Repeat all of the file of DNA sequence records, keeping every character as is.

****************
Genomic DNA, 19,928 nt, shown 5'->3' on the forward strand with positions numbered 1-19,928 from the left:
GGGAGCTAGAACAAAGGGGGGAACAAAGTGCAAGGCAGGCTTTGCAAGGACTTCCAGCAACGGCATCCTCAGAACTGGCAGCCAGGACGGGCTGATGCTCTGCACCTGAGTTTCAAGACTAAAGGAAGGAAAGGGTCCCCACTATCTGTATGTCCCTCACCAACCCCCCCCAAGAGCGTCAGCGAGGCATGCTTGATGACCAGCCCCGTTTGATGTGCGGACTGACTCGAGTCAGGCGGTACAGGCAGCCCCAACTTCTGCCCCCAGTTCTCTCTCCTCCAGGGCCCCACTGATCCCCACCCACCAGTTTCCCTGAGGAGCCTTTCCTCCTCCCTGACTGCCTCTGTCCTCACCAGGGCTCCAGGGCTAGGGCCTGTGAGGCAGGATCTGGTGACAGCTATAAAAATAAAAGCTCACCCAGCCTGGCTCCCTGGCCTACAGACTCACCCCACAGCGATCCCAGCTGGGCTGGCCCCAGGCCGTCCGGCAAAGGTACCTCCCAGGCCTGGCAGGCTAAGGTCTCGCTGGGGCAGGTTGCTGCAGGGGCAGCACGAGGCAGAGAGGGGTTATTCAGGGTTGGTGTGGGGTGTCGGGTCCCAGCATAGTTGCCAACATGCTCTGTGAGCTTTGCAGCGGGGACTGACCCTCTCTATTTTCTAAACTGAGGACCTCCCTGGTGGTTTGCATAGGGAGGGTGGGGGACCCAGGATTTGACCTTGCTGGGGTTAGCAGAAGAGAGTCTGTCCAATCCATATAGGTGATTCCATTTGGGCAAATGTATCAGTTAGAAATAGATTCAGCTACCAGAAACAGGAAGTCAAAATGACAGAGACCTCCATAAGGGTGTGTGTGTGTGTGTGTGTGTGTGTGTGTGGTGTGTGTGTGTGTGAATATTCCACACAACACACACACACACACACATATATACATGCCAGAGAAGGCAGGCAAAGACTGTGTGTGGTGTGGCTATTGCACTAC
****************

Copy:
Genomic DNA, 19,928 nt, shown 5'->3' on the forward strand with positions numbered 1-19,928 from the left:
GGGAGCTAGAACAAAGGGGGGAACAAAGTGCAAGGCAGGCTTTGCAAGGACTTCCAGCAACGGCATCCTCAGAACTGGCAGCCAGGACGGGCTGATGCTCTGCACCTGAGTTTCAAGACTAAAGGAAGGAAAGGGTCCCCACTATCTGTATGTCCCTCACCAACCCCCCCCAAGAGCGTCAGCGAGGCATGCTTGATGACCAGCCCCGTTTGATGTGCGGACTGACTCGAGTCAGGCGGTACAGGCAGCCCCAACTTCTGCCCCCAGTTCTCTCTCCTCCAGGGCCCCACTGATCCCCACCCACCAGTTTCCCTGAGGAGCCTTTCCTCCTCCCTGACTGCCTCTGTCCTCACCAGGGCTCCAGGGCTAGGGCCTGTGAGGCAGGATCTGGTGACAGCTATAAAAATAAAAGCTCACCCAGCCTGGCTCCCTGGCCTACAGACTCACCCCACAGCGATCCCAGCTGGGCTGGCCCCAGGCCGTCCGGCAAAGGTACCTCCCAGGCCTGGCAGGCTAAGGTCTCGCTGGGGCAGGTTGCTGCAGGGGCAGCACGAGGCAGAGAGGGGTTATTCAGGGTTGGTGTGGGGTGTCGGGTCCCAGCATAGTTGCCAACATGCTCTGTGAGCTTTGCAGCGGGGACTGACCCTCTCTATTTTCTAAACTGAGGACCTCCCTGGTGGTTTGCATAGGGAGGGTGGGGGACCCAGGATTTGACCTTGCTGGGGTTAGCAGAAGAGAGTCTGTCCAATCCATATAGGTGATTCCATTTGGGCAAATGTATCAGTTAGAAATAGATTCAGCTACCAGAAACAGGAAGTCAAAATGACAGAGACCTCCATAAGGGTGTGTGTGTGTGTGTGTGTGTGTGTGTGTGGTGTGTGTGTGTGTGAATATTCCACACAACACACACACACACACACATATATACATGCCAGAGAAGGCAGGCAAAGACTGTGTGTGGTGTGGCTATTGCACTAC